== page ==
“Taking my gun away because I might shoot someone is like cutting my tongue out because I might yell “Fire!” in a crowded theater.--Peter Venetoklis

Wiki U.

For some people it’s not good enough get a Blogger account and begin enlightening fellow Earth-citizens with vaunted opinions. No. Some people have to go and set standards and create guidelines.

Actually, this is a good thing, and one that will serve serious bloggers quite well. Fortunately for me, having a boss named zombyboy, it’s pretty obvious I’m not serious ‘bout much.

Teenage angst is alive and well in the suburbs

vampdragonblade has recently discovered that her? parents don’t understand just what it is she’s going through:

last night...blah!
I don’t know what to do...I’m dying inside and no one seems to notice or care. People are to fucking worried about other things, like my parents for example. They’re worried about me getting into college...HEY F****** TRY PAYING ATTENTION TO ME! FORGET SCHOOL! I’M NOT F****** KIDDING WHEN I SAY I DON’T WANT TO LIVE TO SEE COLLEGE!!! It hurts so bad...emotional pain...did you know that when it gets bad enough it becomes physical...did you know that? did you?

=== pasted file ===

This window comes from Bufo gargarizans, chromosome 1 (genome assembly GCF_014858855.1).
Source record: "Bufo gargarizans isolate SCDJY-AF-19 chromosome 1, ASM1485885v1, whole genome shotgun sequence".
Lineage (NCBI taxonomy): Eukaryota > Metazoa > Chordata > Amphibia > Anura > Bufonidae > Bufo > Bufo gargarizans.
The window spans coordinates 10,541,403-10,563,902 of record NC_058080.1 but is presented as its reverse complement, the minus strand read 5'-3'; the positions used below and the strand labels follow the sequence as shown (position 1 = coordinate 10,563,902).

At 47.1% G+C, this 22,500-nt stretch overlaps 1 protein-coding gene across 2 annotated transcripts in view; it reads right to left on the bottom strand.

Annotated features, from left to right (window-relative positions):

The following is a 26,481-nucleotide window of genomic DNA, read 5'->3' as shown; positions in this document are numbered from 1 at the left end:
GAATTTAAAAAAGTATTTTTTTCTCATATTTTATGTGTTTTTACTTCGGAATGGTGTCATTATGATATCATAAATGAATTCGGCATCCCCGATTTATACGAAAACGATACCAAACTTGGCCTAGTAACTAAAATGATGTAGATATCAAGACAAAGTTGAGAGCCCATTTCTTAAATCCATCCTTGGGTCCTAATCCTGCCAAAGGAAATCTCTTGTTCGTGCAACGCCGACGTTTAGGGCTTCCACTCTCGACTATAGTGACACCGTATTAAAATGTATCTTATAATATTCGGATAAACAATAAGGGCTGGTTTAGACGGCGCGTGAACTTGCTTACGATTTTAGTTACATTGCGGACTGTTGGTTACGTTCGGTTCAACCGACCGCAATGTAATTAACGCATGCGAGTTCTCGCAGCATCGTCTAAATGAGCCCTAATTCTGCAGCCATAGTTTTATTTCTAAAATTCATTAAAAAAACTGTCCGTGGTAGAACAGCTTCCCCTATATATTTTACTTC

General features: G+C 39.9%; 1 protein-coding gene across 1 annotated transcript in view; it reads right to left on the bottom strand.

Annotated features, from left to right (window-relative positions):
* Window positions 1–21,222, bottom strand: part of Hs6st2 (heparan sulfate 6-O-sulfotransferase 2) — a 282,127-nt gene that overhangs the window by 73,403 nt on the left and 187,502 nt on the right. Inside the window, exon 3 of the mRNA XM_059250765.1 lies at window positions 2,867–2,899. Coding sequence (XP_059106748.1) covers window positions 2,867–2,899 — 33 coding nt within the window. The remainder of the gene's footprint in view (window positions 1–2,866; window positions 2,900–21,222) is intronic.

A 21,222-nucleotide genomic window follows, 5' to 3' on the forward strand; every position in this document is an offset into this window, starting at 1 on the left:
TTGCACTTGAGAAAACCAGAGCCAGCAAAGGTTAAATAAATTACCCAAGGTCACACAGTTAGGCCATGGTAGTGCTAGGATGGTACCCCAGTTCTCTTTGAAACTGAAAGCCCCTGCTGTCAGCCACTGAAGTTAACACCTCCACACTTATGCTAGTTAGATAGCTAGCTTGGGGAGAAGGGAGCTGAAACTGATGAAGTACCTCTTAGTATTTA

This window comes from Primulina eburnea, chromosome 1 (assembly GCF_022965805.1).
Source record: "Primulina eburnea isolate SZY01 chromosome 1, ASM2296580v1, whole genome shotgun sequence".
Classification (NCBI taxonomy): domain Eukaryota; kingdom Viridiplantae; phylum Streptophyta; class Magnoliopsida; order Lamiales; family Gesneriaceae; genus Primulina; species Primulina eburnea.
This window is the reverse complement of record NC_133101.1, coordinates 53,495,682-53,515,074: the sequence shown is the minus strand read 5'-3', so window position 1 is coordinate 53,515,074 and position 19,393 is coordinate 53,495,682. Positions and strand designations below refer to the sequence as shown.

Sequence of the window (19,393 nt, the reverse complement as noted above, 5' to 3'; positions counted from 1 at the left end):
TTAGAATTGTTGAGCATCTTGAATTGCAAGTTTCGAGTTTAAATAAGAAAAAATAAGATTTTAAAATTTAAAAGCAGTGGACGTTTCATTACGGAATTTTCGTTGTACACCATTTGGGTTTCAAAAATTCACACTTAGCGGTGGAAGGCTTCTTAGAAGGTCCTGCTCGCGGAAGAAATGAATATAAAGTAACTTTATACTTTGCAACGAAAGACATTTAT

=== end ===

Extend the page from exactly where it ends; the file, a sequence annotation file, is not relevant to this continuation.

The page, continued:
There’s more, even some angst-ridden lyrics. [Note: cussing sanitized.]

Freedom for me. Despotism for thee.

Today’s Final Jeopardy Answer is:

“Freedom for me. Despotism for thee”

The correct question is: ”What is the slogan of the Liberal Left?

Saving Dan Rather’s Butt

If only...

Poor Dan Rather. Just think, he’d still have his job today if he’d bothered to learn about the new fangled Internet thingy. But, like a dog too old to learn new tricks, Dan’s been put out to pasture, where he’s just one hoof away from the glue factory.